First it’s a mosquito in your ear…then it’s that obnoxious squeal of air escaping a pinched balloon…and by the time the sound reaches its crescendo, it’s a few decibels away from shattering your glasses. The dreaded whine. Children whine to get your attention and, sadly, it works. But if your child is beginning to believe that whining is the only way to get what they want, it’s time to teach them otherwise.
There are a few measures any parent can take to prevent whining before it begins. When you can’t respond immediately to a child’s request, try to be as pleasant and respectful as possible when asking them to wait. Give an accurate time estimate for when you’ll be with them: “2 minutes” rather than a vague “later.” Also, try to consider factors that may have caused your child to clamor for attention more often. Have you been busier than usual? Taking care of a new baby? In these cases, whining may be a child’s plea to reconnect.
If you think it’s time to bring your child’s whining to their attention, there are some dos and don’ts to remember. The first time you tell them, it might be best to wait until they’re not whining. If you bring the issue up when your child is in a good mood, they’ll be more likely to take heed. Then, the next time they whine, ask them to listen to what they sound like. It may be necessary to cultivate a passable impression of their whine – “This is what you sound like to me…” – but be careful about mocking: the only thing worse than a whiner is a whiner with hurt feelings.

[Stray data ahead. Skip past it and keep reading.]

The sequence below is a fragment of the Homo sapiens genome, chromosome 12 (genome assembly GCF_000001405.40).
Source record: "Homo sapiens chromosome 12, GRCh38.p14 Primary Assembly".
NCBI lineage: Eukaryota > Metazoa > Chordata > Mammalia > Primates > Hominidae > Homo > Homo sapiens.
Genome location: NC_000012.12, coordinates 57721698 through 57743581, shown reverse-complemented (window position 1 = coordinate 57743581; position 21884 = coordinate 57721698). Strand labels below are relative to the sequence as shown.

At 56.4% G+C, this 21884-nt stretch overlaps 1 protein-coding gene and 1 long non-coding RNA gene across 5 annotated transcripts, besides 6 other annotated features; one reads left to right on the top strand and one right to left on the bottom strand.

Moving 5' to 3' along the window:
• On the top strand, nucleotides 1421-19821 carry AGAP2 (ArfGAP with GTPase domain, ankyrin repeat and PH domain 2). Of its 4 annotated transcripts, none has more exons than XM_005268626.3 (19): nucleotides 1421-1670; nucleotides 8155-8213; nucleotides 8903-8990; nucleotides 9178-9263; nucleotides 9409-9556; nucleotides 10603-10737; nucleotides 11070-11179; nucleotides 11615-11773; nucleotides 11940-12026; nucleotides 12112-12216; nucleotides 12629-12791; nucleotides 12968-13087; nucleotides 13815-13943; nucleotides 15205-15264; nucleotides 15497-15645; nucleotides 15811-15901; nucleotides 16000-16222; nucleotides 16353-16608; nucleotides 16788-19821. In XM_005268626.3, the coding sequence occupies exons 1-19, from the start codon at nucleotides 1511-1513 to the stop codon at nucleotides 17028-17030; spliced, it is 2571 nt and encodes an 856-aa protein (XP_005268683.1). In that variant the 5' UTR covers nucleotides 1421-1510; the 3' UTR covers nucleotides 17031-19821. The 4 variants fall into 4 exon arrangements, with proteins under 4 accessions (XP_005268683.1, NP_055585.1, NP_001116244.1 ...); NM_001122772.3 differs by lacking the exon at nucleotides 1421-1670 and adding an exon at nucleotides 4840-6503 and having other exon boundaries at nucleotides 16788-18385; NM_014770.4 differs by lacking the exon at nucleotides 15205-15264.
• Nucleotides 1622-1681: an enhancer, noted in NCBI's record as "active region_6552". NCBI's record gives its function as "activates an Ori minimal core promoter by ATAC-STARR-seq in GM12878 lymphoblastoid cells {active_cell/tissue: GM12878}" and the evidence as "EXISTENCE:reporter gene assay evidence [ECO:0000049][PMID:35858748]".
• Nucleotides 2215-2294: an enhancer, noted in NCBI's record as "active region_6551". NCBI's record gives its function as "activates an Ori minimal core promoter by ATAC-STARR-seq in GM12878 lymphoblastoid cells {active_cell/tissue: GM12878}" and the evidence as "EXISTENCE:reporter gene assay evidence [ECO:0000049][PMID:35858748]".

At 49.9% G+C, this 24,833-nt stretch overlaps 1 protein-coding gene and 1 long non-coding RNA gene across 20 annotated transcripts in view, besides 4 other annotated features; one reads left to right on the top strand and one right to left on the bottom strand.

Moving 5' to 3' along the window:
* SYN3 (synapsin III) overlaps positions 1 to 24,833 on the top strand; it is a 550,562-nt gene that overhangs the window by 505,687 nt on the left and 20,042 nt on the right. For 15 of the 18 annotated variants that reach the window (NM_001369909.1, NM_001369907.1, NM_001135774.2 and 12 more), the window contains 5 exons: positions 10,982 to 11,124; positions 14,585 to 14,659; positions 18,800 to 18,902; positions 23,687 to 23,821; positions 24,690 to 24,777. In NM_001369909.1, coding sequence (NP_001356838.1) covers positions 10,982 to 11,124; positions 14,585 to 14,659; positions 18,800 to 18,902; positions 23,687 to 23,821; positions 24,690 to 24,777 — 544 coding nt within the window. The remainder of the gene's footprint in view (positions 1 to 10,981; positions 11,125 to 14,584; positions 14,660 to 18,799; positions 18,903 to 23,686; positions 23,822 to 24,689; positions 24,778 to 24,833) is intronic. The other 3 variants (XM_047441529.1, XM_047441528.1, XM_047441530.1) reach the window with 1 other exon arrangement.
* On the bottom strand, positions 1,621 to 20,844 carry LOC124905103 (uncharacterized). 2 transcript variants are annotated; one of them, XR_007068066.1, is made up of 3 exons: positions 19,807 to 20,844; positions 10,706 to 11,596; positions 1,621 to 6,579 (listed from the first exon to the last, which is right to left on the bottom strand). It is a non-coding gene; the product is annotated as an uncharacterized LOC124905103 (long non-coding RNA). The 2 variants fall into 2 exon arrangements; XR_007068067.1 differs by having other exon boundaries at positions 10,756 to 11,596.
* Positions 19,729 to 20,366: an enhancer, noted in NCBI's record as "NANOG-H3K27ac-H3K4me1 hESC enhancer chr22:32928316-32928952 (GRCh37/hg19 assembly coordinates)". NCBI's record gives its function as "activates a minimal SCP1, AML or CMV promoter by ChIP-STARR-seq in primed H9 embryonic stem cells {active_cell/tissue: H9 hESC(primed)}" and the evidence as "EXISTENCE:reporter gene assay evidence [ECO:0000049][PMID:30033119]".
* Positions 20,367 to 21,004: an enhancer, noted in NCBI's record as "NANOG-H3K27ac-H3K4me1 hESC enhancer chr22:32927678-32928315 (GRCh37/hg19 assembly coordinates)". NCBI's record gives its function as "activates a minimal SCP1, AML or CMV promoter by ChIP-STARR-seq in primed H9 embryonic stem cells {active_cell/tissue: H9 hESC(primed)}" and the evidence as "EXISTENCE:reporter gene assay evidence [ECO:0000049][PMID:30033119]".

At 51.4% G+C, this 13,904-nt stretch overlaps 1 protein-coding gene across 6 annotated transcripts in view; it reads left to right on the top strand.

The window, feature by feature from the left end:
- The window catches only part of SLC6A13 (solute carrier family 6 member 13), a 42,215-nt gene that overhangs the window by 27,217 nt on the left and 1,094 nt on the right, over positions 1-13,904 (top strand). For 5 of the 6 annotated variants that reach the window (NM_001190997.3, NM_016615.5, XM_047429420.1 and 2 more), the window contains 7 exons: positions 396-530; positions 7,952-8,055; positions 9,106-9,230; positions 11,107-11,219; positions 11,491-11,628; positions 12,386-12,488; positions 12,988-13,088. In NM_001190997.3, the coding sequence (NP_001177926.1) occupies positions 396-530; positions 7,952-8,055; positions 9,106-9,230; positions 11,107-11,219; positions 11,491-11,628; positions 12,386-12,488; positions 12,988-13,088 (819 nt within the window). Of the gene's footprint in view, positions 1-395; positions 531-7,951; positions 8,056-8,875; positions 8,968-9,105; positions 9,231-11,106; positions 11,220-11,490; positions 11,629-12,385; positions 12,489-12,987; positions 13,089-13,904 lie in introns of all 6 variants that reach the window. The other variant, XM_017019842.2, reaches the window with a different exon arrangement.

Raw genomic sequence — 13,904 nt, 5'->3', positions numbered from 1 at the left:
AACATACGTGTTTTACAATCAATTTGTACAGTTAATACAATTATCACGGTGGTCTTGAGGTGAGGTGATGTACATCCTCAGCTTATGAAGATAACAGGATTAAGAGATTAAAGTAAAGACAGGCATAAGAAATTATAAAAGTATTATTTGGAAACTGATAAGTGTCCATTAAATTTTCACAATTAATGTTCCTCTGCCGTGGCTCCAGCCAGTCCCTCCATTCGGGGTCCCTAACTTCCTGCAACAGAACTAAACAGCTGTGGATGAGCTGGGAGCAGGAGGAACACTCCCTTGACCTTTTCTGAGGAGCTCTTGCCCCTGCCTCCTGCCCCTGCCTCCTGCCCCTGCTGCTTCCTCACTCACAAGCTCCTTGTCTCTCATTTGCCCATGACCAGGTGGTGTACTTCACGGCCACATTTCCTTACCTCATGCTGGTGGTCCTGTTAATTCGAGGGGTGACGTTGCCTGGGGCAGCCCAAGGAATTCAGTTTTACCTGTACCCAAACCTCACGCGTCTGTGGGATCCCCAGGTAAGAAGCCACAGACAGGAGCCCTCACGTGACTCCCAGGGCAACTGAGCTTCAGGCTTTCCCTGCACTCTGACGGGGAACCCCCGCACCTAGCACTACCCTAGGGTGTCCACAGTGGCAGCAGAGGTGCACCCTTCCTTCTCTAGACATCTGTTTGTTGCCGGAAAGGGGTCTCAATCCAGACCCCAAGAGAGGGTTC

If a whining problem persists, get consistent about how you respond. It’s important to resist caving in to your child’s whined demands; if you do, it lets them know that it works. But telling your child that they’re whining again and again can become tiresome and somewhat antagonistic. For a different approach, tell your child you don’t understand them when they whine. Suggest that maybe it’s a problem of enunciation, and let them know that you’ll only respond to requests you can hear clearly. Also, it might be worth pointing out to your child that most of their idols and heroes, like Batman, iCarly, and Dora, aren’t big whiners…though Justin Bieber’s songs have been known to get a little whiney.
Once you draw a line between whining and not-whining, it’s very important to reward non-whiny requests with your full attention. And when you notice your child has made an effort to decrease their whining, tell them that you’re proud of how maturely they’re acting. Indeed, a child who has moved past whining is beginning to recognize the difference between wants and needs, and so a whining phase, while annoying, is a key step in learning this lesson. It’s a long and whine-ding road, but the destination is worthwhile.